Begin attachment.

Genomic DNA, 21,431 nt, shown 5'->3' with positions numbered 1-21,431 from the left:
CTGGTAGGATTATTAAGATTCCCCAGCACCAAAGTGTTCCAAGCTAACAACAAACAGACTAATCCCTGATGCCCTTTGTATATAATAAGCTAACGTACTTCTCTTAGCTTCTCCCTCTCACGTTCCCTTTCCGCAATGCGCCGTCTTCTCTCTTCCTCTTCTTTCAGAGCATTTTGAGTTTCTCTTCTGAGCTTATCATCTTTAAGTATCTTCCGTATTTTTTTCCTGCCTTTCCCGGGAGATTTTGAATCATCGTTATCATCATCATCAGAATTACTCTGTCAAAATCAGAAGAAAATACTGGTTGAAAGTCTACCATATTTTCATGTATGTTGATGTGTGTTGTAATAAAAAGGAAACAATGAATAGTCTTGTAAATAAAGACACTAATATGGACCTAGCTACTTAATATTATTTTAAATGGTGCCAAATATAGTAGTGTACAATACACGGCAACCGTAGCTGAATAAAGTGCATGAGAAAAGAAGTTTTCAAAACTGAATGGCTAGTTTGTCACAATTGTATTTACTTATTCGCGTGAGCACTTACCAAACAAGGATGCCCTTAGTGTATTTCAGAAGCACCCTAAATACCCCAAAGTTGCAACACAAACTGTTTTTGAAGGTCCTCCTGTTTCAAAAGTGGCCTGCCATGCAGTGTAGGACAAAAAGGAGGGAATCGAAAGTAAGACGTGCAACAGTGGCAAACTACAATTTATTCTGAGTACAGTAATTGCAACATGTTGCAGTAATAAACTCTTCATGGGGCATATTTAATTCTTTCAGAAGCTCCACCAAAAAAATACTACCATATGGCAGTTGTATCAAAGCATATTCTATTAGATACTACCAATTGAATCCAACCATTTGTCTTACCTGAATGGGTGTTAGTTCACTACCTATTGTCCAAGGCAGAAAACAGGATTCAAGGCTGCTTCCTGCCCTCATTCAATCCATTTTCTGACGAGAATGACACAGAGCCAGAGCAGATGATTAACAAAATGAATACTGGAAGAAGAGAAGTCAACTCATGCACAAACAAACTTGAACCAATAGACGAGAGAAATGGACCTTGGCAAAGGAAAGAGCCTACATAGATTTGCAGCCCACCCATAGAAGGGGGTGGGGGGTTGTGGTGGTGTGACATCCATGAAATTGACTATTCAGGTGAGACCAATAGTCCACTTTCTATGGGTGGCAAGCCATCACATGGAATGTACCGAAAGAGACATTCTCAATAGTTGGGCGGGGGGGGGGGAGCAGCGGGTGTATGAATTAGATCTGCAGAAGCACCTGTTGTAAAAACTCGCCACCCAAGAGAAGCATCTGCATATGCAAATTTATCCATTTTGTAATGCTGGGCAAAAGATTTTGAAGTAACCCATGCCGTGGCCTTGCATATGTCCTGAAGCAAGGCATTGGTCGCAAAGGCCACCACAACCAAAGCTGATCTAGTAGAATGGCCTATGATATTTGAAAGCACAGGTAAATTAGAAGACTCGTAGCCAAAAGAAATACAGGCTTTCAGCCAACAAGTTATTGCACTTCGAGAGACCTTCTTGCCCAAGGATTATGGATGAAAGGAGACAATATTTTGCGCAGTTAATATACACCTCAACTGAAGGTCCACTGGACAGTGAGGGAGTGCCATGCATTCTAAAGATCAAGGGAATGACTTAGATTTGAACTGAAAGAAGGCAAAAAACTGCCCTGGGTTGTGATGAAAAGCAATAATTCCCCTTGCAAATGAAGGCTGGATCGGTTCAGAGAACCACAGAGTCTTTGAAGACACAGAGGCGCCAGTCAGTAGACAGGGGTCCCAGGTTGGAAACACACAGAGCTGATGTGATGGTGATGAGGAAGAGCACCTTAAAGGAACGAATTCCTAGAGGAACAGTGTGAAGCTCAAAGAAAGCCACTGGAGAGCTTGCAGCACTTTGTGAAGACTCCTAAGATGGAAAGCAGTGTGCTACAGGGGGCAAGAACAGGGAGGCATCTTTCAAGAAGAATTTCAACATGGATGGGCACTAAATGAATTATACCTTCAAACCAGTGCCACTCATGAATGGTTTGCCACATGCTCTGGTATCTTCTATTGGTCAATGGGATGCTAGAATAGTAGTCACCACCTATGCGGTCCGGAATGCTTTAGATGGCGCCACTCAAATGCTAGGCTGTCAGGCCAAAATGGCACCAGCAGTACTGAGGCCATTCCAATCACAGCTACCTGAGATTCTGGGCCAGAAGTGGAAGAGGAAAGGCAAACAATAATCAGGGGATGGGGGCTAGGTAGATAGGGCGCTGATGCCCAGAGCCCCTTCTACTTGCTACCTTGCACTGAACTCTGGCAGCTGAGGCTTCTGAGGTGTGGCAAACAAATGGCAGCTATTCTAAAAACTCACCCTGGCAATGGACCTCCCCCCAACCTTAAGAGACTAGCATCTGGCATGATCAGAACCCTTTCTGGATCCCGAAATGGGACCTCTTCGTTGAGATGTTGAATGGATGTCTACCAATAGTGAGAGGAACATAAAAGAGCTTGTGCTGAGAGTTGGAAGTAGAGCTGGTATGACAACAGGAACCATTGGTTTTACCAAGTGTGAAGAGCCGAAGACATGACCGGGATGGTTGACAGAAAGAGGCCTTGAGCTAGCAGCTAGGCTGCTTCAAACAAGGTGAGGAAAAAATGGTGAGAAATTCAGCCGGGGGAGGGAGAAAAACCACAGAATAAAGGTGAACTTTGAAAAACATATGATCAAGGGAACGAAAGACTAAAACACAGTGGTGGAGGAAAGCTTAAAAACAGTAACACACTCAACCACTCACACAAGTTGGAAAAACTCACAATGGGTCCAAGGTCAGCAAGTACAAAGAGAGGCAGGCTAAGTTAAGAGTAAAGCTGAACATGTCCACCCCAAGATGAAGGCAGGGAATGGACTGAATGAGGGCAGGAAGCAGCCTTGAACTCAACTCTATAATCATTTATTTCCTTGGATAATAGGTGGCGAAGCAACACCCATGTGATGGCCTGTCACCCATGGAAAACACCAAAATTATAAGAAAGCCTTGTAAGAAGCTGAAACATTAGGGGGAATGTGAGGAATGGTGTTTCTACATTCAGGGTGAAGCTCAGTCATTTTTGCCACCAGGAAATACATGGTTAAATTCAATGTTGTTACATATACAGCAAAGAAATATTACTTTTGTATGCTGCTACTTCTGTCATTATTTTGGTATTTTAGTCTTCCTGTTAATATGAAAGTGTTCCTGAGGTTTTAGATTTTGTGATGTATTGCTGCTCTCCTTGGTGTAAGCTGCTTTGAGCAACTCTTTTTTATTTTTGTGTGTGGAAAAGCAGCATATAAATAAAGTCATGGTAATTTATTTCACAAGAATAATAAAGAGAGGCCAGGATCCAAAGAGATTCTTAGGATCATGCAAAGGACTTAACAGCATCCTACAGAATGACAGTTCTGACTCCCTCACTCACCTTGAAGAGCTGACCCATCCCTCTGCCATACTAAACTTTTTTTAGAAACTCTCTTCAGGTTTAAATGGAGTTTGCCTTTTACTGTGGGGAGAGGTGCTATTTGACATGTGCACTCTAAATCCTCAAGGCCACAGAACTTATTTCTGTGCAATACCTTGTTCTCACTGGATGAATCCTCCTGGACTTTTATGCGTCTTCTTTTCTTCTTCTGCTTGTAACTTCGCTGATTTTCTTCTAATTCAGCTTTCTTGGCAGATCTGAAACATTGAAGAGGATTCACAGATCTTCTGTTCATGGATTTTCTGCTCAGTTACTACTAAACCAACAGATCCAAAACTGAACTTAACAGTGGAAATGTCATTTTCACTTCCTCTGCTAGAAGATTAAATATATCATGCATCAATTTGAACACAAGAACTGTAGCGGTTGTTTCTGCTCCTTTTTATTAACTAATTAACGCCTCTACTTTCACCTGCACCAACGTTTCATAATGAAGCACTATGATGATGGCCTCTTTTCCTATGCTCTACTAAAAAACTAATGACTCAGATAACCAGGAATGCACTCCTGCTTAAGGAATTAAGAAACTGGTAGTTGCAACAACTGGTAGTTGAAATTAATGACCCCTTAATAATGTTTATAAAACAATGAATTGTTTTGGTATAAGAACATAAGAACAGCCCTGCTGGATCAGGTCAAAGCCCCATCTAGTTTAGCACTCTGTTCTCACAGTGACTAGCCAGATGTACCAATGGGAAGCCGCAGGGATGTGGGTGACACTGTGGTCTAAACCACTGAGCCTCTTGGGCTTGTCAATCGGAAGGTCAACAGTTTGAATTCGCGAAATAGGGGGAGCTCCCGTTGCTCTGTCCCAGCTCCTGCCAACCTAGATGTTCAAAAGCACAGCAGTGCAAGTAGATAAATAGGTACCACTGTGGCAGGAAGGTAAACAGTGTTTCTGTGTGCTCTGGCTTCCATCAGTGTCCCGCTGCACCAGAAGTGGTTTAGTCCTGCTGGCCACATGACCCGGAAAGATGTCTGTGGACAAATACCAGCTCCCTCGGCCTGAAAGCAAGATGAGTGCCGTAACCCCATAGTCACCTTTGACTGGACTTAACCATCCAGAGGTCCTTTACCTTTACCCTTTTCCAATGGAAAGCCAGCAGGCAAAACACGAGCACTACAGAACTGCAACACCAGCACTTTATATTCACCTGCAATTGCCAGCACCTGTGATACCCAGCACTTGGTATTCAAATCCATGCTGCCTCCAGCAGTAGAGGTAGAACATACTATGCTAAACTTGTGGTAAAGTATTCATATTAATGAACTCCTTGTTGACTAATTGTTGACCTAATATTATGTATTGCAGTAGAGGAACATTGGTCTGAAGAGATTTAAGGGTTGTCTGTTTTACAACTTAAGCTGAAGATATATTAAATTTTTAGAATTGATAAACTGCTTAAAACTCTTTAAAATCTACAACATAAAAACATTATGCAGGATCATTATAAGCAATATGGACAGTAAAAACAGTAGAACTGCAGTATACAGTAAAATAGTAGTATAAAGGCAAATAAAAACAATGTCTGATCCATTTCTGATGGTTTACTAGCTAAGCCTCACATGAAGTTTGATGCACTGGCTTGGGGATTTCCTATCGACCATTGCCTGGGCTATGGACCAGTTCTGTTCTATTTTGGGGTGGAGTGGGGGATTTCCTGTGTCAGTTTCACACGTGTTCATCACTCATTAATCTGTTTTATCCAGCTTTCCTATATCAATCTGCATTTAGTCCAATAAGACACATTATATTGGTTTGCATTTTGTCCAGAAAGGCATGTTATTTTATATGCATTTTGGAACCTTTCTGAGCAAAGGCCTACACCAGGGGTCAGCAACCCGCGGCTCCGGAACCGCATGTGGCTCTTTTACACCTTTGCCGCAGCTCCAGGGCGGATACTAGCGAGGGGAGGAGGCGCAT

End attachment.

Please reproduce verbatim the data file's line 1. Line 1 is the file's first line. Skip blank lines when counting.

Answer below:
Genomic DNA, 21,431 nt, shown 5'->3' with positions numbered 1-21,431 from the left: